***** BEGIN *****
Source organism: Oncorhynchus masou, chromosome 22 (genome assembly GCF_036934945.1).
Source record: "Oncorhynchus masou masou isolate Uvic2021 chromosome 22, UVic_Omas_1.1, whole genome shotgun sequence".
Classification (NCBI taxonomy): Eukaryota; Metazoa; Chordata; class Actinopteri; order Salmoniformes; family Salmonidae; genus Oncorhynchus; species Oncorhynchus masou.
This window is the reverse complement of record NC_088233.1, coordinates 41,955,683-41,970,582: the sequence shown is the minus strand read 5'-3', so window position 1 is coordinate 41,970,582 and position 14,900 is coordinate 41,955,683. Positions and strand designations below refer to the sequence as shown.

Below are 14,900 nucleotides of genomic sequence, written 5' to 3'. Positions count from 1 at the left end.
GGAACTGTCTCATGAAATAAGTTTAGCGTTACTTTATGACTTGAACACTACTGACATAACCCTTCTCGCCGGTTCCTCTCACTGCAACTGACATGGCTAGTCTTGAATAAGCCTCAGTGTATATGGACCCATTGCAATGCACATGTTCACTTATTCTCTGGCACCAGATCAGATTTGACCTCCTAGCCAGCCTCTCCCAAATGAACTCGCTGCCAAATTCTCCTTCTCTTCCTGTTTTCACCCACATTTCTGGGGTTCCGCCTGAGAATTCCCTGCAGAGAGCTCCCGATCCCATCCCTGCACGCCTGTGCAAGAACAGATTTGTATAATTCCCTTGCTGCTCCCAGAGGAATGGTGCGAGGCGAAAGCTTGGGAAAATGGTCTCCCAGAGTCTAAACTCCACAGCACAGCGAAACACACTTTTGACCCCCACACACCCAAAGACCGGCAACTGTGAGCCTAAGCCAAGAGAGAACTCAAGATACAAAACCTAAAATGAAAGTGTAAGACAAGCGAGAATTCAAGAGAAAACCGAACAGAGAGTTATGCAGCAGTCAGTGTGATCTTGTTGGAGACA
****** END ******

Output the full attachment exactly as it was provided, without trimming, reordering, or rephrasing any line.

Source organism: Oncorhynchus masou, chromosome 22 (genome assembly GCF_036934945.1).
Source record: "Oncorhynchus masou masou isolate Uvic2021 chromosome 22, UVic_Omas_1.1, whole genome shotgun sequence".
Classification (NCBI taxonomy): Eukaryota; Metazoa; Chordata; class Actinopteri; order Salmoniformes; family Salmonidae; genus Oncorhynchus; species Oncorhynchus masou.
This window is the reverse complement of record NC_088233.1, coordinates 41,955,683-41,970,582: the sequence shown is the minus strand read 5'-3', so window position 1 is coordinate 41,970,582 and position 14,900 is coordinate 41,955,683. Positions and strand designations below refer to the sequence as shown.

Below are 14,900 nucleotides of genomic sequence, written 5' to 3'. Positions count from 1 at the left end.
GGAACTGTCTCATGAAATAAGTTTAGCGTTACTTTATGACTTGAACACTACTGACATAACCCTTCTCGCCGGTTCCTCTCACTGCAACTGACATGGCTAGTCTTGAATAAGCCTCAGTGTATATGGACCCATTGCAATGCACATGTTCACTTATTCTCTGGCACCAGATCAGATTTGACCTCCTAGCCAGCCTCTCCCAAATGAACTCGCTGCCAAATTCTCCTTCTCTTCCTGTTTTCACCCACATTTCTGGGGTTCCGCCTGAGAATTCCCTGCAGAGAGCTCCCGATCCCATCCCTGCACGCCTGTGCAAGAACAGATTTGTATAATTCCCTTGCTGCTCCCAGAGGAATGGTGCGAGGCGAAAGCTTGGGAAAATGGTCTCCCAGAGTCTAAACTCCACAGCACAGCGAAACACACTTTTGACCCCCACACACCCAAAGACCGGCAACTGTGAGCCTAAGCCAAGAGAGAACTCAAGATACAAAACCTAAAATGAAAGTGTAAGACAAGCGAGAATTCAAGAGAAAACCGAACAGAGAGTTATGCAGCAGTCAGTGTGATCTTGTTGGAGACA